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There is a theory in parenting called “attachment parenting.” Although I’m not a new parent, I only heard of the phrase recently, and due to my curiosity decided to do some research on exactly what it is and share what I found with my readers.
What is “Attachment Parenting?”
According to WebMD, “attachment parenting focuses on the nurturing connection that parents can develop with their children.”There are generally eight principles of “attachment parenting” recognized by Attachment Parenting International (API).
The Eight Principles of Attachment Parenting
Prepare for pregnancy, birth, and parenting: When a person is getting ready to become a parent for the first (or maybe second, third, fourth, etc.) time, there are a lot of stressors that creep up. Thoughts such as: Am I going to be a good parent? I don’t know what I’m doing. How am I going to afford this baby? What will the pregnancy be like? What can I expect during the delivery? Advocates for attachment parenting encourage parents to rid themselves of any negative thoughts or feelings about the pregnancy. Doing so, they say, readies the individual for delivering the baby and taking on the demands of parenthood.
Feed with love and respect: Attachment parenting supporters say that the best way to become attached with your baby is by breastfeeding. Breastfeeding your child creates an intimate attachment with your baby, and teaches them to give you cues about their needs.
Respond with sensitivity: This should go without saying for any parent. Always respond to your child with their feelings in mind. Even when a child throws a temper tantrum, he or she is communicating. Attachment parent advocates take all forms of communication seriously versus punishing the child.
Use nurturing touch: Skin-to-skin touching is viewed by advocates for attachment parenting as a critical form of nurturing a child. Attachment parents will often bathe with baby and wear the baby in a harness during the day.
Engage in nighttime parenting: Attachment parenting encourages parents co-sleeping with their babies. Co-sleeping allows the baby to be able to be near the mother for feeding and any emotional soothing that may be needed.
Provide constant, loving care: Attachment parenting pushes for constant, loving care for their babies. This means that the parent is almost always with the child during activities. These types of parents also push for no more than 20 hours of childcare per week for babies 30 weeks or younger.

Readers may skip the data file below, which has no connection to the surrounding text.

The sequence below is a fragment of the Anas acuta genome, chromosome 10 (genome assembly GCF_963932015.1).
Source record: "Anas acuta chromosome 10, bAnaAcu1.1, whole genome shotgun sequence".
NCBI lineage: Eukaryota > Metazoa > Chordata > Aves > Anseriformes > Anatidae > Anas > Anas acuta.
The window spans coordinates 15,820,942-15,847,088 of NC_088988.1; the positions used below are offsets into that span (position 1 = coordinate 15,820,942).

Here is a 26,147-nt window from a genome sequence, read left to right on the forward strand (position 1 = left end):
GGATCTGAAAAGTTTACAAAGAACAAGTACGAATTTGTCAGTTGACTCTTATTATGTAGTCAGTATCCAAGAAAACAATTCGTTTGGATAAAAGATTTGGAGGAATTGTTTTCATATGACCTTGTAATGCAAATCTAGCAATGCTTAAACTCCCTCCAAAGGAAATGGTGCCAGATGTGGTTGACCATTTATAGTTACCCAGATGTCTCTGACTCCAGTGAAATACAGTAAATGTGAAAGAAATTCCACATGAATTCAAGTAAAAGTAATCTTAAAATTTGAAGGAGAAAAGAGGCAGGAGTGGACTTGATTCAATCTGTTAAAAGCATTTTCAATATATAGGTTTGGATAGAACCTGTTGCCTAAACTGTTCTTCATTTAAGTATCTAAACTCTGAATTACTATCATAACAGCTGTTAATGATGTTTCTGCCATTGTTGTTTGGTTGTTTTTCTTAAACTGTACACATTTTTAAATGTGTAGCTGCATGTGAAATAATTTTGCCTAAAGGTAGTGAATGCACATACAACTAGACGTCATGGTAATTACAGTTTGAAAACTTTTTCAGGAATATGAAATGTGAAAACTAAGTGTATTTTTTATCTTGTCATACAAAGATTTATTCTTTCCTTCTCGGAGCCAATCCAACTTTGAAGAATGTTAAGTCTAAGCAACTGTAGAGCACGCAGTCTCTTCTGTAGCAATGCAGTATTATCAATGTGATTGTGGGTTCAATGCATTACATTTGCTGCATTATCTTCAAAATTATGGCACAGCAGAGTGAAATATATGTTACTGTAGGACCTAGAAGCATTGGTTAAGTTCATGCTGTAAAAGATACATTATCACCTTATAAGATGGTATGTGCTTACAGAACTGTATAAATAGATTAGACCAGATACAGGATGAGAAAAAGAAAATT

Practice positive discipline: Advocates of attachment parenting are encouraged to distract and redirect their kids and display positive behavior. It is the parent’s job to understand the underlying cause of a child’s negative behavior and work out a solution cooperatively with the child, instead of relying upon spanking or other methods of punishment.
Strive for balance in personal and family life: Parents practicing attachment parenting are encouraged to create a positive environment and be a support system for their kids.
Why I’m Not an “Attachment Parenting” Advocate
There are some of the above principles that I can agree to and think that they are wonderful ideas for some, but I don’t completely buy into all of them. For example, I don’t necessarily agree that a child should be allowed to continue to throw tantrums as a form of communication. If I did that at work or with other adults I would get in trouble. While the occasional tantrum is normal, I believe that parents should turn their attention to teaching their child how to communicate politely.
I also don’t believe in co-sleeping. Not only is it dangerous for infants to co-sleep (because of SIDS), but it is also VERY hard to transition a child to his or her room as they get older. My oldest son had a very hard time learning how to sleep in his own bed when he was young, and we had such a hard time breaking him of the habit. Children should be taught from a very early age how to sleep independently. While I agree that kids should be able to have their parents nearby to feed or soothe, there is no reason why this has to be done from the same room or bed. Our rule is that mommy and daddy’s bed is not for kids. We do have occasional “camp out” nights where my wife and I will camp out in our kids room for fun. We don’t do this every night as we are strong advocates for independent sleeping.
I was very interested to read about attachment parenting and am still learning more about it. Dr. William Sears and Martha Sears have a great book, The Attachment Parenting Book : A Commonsense Guide to Understanding and Nurturing Your Baby. Click the link to purchase it securely on Amazon.